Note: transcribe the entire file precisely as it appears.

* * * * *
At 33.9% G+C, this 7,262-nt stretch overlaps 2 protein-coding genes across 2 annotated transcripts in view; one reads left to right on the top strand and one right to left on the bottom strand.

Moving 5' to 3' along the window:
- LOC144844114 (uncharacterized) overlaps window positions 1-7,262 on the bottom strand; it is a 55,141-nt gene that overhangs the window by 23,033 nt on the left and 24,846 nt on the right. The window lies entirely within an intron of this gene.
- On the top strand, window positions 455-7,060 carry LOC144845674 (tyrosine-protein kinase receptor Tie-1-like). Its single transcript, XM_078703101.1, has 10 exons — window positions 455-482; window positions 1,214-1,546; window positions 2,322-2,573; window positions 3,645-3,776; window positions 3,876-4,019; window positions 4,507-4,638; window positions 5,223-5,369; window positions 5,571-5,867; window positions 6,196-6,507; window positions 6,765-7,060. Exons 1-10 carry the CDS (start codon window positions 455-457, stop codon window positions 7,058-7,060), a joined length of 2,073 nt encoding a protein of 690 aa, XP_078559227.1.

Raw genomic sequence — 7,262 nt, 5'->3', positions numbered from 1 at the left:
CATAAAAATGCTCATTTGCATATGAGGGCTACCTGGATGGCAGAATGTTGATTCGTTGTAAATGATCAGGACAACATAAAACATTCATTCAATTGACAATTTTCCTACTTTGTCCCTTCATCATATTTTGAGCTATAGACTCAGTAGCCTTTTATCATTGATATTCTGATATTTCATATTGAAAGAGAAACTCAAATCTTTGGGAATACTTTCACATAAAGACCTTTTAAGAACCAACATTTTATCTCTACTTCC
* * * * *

At 33.9% G+C, this 7,262-nt stretch overlaps 2 protein-coding genes across 2 annotated transcripts in view; one reads left to right on the top strand and one right to left on the bottom strand.

Moving 5' to 3' along the window:
- LOC144844114 (uncharacterized) overlaps window positions 1-7,262 on the bottom strand; it is a 55,141-nt gene that overhangs the window by 23,033 nt on the left and 24,846 nt on the right. The window lies entirely within an intron of this gene.
- On the top strand, window positions 455-7,060 carry LOC144845674 (tyrosine-protein kinase receptor Tie-1-like). Its single transcript, XM_078703101.1, has 10 exons — window positions 455-482; window positions 1,214-1,546; window positions 2,322-2,573; window positions 3,645-3,776; window positions 3,876-4,019; window positions 4,507-4,638; window positions 5,223-5,369; window positions 5,571-5,867; window positions 6,196-6,507; window positions 6,765-7,060. Exons 1-10 carry the CDS (start codon window positions 455-457, stop codon window positions 7,058-7,060), a joined length of 2,073 nt encoding a protein of 690 aa, XP_078559227.1.

Raw genomic sequence — 7,262 nt, 5'->3', positions numbered from 1 at the left:
CATAAAAATGCTCATTTGCATATGAGGGCTACCTGGATGGCAGAATGTTGATTCGTTGTAAATGATCAGGACAACATAAAACATTCATTCAATTGACAATTTTCCTACTTTGTCCCTTCATCATATTTTGAGCTATAGACTCAGTAGCCTTTTATCATTGATATTCTGATATTTCATATTGAAAGAGAAACTCAAATCTTTGGGAATACTTTCACATAAAGACCTTTTAAGAACCAACATTTTATCTCTACTTCC